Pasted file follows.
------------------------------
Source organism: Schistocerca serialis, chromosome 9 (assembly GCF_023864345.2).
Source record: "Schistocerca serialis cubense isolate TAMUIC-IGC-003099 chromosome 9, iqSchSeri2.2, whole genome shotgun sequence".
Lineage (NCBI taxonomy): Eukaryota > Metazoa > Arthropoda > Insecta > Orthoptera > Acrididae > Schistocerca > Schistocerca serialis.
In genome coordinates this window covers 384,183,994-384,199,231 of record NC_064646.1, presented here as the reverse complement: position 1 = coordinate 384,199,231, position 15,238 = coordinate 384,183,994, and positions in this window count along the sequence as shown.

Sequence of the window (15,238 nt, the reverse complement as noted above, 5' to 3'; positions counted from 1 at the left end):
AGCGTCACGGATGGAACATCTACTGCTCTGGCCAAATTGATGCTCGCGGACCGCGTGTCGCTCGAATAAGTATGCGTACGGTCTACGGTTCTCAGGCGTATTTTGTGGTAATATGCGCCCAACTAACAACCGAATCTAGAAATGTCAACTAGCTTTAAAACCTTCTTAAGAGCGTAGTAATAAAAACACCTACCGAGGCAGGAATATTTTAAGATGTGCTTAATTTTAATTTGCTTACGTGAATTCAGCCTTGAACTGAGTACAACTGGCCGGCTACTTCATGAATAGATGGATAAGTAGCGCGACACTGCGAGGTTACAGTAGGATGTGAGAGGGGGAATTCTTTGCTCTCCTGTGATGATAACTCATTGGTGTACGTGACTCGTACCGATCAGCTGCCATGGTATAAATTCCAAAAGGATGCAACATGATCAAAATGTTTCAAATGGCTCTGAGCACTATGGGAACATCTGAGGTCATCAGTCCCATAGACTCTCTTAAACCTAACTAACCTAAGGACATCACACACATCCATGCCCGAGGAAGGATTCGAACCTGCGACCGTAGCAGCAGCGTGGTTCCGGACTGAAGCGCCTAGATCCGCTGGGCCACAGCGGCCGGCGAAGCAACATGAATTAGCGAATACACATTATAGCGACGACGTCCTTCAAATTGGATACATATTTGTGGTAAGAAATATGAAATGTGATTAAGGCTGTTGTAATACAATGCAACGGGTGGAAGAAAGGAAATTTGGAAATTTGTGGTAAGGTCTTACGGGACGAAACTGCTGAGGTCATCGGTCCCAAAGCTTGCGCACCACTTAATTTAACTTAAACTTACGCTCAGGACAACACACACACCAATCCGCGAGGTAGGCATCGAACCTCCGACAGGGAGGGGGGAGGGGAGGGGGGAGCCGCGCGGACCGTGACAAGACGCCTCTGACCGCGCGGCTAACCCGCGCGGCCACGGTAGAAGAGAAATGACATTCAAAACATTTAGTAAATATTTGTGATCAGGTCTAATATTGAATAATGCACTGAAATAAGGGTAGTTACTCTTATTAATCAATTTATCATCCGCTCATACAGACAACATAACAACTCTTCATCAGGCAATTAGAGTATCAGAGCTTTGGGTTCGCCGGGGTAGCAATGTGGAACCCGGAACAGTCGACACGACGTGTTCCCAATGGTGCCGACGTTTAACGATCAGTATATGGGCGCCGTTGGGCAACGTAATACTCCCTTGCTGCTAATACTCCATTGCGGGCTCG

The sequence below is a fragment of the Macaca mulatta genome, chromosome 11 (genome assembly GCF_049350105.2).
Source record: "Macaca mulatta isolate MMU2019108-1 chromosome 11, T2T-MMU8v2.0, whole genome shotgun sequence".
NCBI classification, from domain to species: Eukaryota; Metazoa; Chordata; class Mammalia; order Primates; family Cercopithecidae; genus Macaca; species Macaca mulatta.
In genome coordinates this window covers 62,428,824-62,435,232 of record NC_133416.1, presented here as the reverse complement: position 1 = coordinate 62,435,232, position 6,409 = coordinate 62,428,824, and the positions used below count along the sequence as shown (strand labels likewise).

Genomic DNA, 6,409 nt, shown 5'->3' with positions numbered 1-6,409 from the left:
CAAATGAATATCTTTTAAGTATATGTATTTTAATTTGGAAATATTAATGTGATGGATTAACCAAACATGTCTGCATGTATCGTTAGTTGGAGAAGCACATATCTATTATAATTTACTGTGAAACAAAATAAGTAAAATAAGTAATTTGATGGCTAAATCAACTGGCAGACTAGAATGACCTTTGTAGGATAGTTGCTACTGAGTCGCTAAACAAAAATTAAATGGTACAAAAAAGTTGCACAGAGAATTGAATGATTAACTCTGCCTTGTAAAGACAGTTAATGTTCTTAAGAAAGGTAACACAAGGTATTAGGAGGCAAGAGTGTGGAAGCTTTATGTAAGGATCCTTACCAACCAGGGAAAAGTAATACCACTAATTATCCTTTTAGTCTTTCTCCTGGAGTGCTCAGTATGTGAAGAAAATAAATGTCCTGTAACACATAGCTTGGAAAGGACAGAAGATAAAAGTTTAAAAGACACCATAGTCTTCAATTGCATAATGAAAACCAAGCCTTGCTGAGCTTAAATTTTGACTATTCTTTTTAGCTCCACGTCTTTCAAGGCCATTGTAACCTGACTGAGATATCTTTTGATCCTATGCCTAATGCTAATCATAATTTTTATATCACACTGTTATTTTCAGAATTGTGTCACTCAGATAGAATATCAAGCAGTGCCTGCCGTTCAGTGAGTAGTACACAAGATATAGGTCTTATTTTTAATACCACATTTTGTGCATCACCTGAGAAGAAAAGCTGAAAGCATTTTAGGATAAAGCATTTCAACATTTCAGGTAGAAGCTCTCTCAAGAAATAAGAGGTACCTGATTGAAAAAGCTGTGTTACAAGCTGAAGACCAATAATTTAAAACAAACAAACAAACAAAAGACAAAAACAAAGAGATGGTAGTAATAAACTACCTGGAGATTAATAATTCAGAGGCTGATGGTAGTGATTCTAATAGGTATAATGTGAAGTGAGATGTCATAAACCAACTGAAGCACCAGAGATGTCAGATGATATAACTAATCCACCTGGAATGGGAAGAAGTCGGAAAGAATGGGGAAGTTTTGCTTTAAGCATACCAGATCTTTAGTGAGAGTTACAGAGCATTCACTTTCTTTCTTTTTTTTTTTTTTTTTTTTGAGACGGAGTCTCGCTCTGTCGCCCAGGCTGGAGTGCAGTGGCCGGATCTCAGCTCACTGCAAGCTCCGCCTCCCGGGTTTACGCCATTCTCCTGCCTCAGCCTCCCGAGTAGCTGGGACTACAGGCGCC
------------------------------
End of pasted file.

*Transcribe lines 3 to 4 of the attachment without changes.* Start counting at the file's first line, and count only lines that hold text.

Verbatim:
Lineage (NCBI taxonomy): Eukaryota > Metazoa > Arthropoda > Insecta > Orthoptera > Acrididae > Schistocerca > Schistocerca serialis.
In genome coordinates this window covers 384,183,994-384,199,231 of record NC_064646.1, presented here as the reverse complement: position 1 = coordinate 384,199,231, position 15,238 = coordinate 384,183,994, and positions in this window count along the sequence as shown.